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Birth, Breastfeeding & Becoming - Part 1

Why We Opted for A Home Birth with a Doula

I am an American living in the UK with my British husband. I moved to England and we were soon expecting our first child. This was all great and exciting news as we felt as ready to start a family as one can feel. However, the the excitement soon wore off when I came down with really bad morning sickness, landing me in the hospital 4 times to get an I.V… I was quickly diagnosed with Hyperemesis Gravidarum (HG). Those were a rough first 5 months of pregnancy and introduction to British life.

Amongst all these visits, I developed a real fear of hospitals. I had never been one to like hospitals, but my experiences there were so beyond awful that I was terrified to actually have a baby at our local hospital. Having done some research and spoken with many of my friends, my husband and I opted for a birth at home. The medical system in the UK is quite different from America and one of the plusses is that home births aren’t so unheard of here. It was an option I had always been interested in, so we made our decision.

Throughout my pregnancy there was no continuity of care. The original midwife I was assigned went on maternity leave soon after my first appointment. Each subsequent appointment was with a different midwife and I never knew who I was going to meet. When I got to around week 35 of pregnancy I had another new midwife assigned to me. I did not get on well with at all. I’ve never met someone so rude, condescending and unwilling to accept my wishes in my life. She really put me on edge at such a bad time.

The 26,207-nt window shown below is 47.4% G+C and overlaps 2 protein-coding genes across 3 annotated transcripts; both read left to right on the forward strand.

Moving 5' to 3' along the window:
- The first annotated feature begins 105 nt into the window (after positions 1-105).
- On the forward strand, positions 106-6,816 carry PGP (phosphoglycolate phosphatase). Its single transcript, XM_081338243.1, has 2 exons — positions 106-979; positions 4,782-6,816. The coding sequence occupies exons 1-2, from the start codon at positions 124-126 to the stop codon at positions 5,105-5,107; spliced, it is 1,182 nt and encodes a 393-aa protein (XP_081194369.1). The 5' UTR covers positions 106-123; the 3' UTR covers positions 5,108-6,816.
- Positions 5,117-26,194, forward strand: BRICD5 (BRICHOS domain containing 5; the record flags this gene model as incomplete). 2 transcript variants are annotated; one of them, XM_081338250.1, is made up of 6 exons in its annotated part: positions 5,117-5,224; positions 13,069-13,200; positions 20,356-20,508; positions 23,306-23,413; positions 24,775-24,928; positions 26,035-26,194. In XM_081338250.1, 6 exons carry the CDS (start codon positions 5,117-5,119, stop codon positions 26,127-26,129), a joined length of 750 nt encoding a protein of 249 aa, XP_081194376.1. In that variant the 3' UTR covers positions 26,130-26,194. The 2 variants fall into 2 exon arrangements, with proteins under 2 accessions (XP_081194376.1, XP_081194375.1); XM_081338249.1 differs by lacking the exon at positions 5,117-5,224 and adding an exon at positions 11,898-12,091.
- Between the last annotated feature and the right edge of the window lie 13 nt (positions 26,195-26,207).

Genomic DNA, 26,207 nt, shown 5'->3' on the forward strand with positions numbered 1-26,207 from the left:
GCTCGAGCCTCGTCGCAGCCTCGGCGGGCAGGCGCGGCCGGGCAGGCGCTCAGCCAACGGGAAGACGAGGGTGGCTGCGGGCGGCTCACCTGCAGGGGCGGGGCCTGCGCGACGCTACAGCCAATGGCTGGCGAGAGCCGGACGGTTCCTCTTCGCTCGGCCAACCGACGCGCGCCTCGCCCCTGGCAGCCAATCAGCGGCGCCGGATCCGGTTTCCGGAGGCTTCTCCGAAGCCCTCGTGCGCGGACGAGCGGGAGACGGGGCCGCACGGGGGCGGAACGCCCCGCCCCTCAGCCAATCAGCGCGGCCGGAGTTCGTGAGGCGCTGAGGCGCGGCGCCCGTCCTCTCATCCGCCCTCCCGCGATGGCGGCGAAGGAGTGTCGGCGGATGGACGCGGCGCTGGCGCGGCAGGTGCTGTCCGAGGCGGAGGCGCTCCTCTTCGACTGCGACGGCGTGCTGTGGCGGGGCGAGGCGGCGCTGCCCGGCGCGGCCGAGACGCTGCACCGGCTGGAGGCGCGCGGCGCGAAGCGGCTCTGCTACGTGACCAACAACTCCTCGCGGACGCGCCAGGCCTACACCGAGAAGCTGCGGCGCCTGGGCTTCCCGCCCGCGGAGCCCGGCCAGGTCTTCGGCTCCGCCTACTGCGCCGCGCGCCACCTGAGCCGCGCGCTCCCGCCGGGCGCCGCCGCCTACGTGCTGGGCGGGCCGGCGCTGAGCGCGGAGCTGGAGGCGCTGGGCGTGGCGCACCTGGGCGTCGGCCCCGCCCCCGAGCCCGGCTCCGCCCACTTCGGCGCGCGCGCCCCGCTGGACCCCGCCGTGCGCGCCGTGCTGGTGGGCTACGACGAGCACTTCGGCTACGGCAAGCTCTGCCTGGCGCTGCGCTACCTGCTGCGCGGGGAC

I felt overwhelmed and vulnerable. Giving birth is a big deal! How can you go through such an intimate experience with someone that pushes all the wrong buttons and makes you feel insecure, dumb, and uncertain at every corner? I was impatient to meet my first born baby, but as each day and week grew closer I began to panic about all the unknowns. I felt I was receiving poor medical care (despite meeting some excellent midwives). On top of that, I felt so isolated with no support system as I was so new to the community and country.

I talked to a good friend of mine from America and she insisted I find a doula, and quick. Enter in the amazing Becki Scott! When I got into contact with her and met her, it was like someone putting all the power back into my hands. I knew I needed an advocate. In many areas of my life I can be firm and assertive, but when it comes to matters of health, for some reason it just triggers all my feelings of uncertainty. I knew it would only be that much harder to defend my wishes whilst in labour for the first time. She put all the concerns that my husband and I had at ease and gave us some really great feedback and tools on how to manoeuvre this medical system that was truly so foreign to me.

She also educated us on so many topics. Things that we thought we HAD to do to follow these medical “rules”. Where in reality, we are free people who can choose to have our baby how we want, when we want (i.e. whether we want induction or not), where we want, and who is and is not allowed to be there.

Maybe that sounds extreme, but birth is extreme! When you stop and think about all that is involved in this process of giving birth it is important to really decide on what our wishes are before being in the heat of the moment. I seriously needed people around me that I was totally comfortable with and could trust. Giving birth is the definition of being in a vulnerable state.

So, with just weeks left Becki was hired, we had our birth plan finalized with some of our important wishes and ideals recorded. The birth pool was also at our house ready to go for the big day.

Read part 2 of Veronica and Jamie's story here

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